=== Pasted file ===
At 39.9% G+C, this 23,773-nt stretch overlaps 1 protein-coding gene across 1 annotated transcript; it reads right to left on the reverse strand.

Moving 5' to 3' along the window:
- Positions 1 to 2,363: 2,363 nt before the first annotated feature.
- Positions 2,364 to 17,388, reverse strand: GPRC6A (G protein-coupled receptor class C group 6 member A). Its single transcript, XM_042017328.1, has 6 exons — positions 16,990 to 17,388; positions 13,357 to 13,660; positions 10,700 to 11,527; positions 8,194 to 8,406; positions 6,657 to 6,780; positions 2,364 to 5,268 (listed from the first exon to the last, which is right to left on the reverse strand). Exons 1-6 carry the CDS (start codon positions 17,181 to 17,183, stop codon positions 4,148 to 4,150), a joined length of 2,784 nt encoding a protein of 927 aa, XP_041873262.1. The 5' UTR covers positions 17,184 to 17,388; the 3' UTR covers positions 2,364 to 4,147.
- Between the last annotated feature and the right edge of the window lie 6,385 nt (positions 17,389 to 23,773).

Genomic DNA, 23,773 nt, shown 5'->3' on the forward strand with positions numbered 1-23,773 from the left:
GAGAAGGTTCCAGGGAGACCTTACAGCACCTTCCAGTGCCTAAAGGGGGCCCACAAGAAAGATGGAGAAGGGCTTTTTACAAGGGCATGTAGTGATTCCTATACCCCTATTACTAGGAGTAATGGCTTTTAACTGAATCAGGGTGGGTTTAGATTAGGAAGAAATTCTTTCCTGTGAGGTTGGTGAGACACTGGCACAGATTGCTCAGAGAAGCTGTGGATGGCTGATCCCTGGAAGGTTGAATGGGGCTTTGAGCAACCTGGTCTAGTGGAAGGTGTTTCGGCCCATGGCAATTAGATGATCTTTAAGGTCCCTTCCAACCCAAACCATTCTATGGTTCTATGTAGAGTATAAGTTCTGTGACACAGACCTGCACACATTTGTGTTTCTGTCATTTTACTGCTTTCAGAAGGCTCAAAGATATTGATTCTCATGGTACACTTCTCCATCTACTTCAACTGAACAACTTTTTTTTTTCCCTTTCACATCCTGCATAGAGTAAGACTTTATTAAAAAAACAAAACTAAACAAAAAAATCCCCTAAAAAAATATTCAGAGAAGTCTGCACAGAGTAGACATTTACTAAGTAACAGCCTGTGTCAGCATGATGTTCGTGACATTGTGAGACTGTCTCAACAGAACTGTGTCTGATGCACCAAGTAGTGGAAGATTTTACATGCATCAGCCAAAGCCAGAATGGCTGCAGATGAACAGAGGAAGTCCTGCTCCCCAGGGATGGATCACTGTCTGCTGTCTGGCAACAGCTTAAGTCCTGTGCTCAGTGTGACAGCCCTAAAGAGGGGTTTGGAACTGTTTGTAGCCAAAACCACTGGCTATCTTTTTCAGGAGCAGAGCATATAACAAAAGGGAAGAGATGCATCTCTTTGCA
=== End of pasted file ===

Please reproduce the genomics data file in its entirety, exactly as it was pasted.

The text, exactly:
At 39.9% G+C, this 23,773-nt stretch overlaps 1 protein-coding gene across 1 annotated transcript; it reads right to left on the reverse strand.

Moving 5' to 3' along the window:
- Positions 1 to 2,363: 2,363 nt before the first annotated feature.
- Positions 2,364 to 17,388, reverse strand: GPRC6A (G protein-coupled receptor class C group 6 member A). Its single transcript, XM_042017328.1, has 6 exons — positions 16,990 to 17,388; positions 13,357 to 13,660; positions 10,700 to 11,527; positions 8,194 to 8,406; positions 6,657 to 6,780; positions 2,364 to 5,268 (listed from the first exon to the last, which is right to left on the reverse strand). Exons 1-6 carry the CDS (start codon positions 17,181 to 17,183, stop codon positions 4,148 to 4,150), a joined length of 2,784 nt encoding a protein of 927 aa, XP_041873262.1. The 5' UTR covers positions 17,184 to 17,388; the 3' UTR covers positions 2,364 to 4,147.
- Between the last annotated feature and the right edge of the window lie 6,385 nt (positions 17,389 to 23,773).

Genomic DNA, 23,773 nt, shown 5'->3' on the forward strand with positions numbered 1-23,773 from the left:
GAGAAGGTTCCAGGGAGACCTTACAGCACCTTCCAGTGCCTAAAGGGGGCCCACAAGAAAGATGGAGAAGGGCTTTTTACAAGGGCATGTAGTGATTCCTATACCCCTATTACTAGGAGTAATGGCTTTTAACTGAATCAGGGTGGGTTTAGATTAGGAAGAAATTCTTTCCTGTGAGGTTGGTGAGACACTGGCACAGATTGCTCAGAGAAGCTGTGGATGGCTGATCCCTGGAAGGTTGAATGGGGCTTTGAGCAACCTGGTCTAGTGGAAGGTGTTTCGGCCCATGGCAATTAGATGATCTTTAAGGTCCCTTCCAACCCAAACCATTCTATGGTTCTATGTAGAGTATAAGTTCTGTGACACAGACCTGCACACATTTGTGTTTCTGTCATTTTACTGCTTTCAGAAGGCTCAAAGATATTGATTCTCATGGTACACTTCTCCATCTACTTCAACTGAACAACTTTTTTTTTTCCCTTTCACATCCTGCATAGAGTAAGACTTTATTAAAAAAACAAAACTAAACAAAAAAATCCCCTAAAAAAATATTCAGAGAAGTCTGCACAGAGTAGACATTTACTAAGTAACAGCCTGTGTCAGCATGATGTTCGTGACATTGTGAGACTGTCTCAACAGAACTGTGTCTGATGCACCAAGTAGTGGAAGATTTTACATGCATCAGCCAAAGCCAGAATGGCTGCAGATGAACAGAGGAAGTCCTGCTCCCCAGGGATGGATCACTGTCTGCTGTCTGGCAACAGCTTAAGTCCTGTGCTCAGTGTGACAGCCCTAAAGAGGGGTTTGGAACTGTTTGTAGCCAAAACCACTGGCTATCTTTTTCAGGAGCAGAGCATATAACAAAAGGGAAGAGATGCATCTCTTTGCA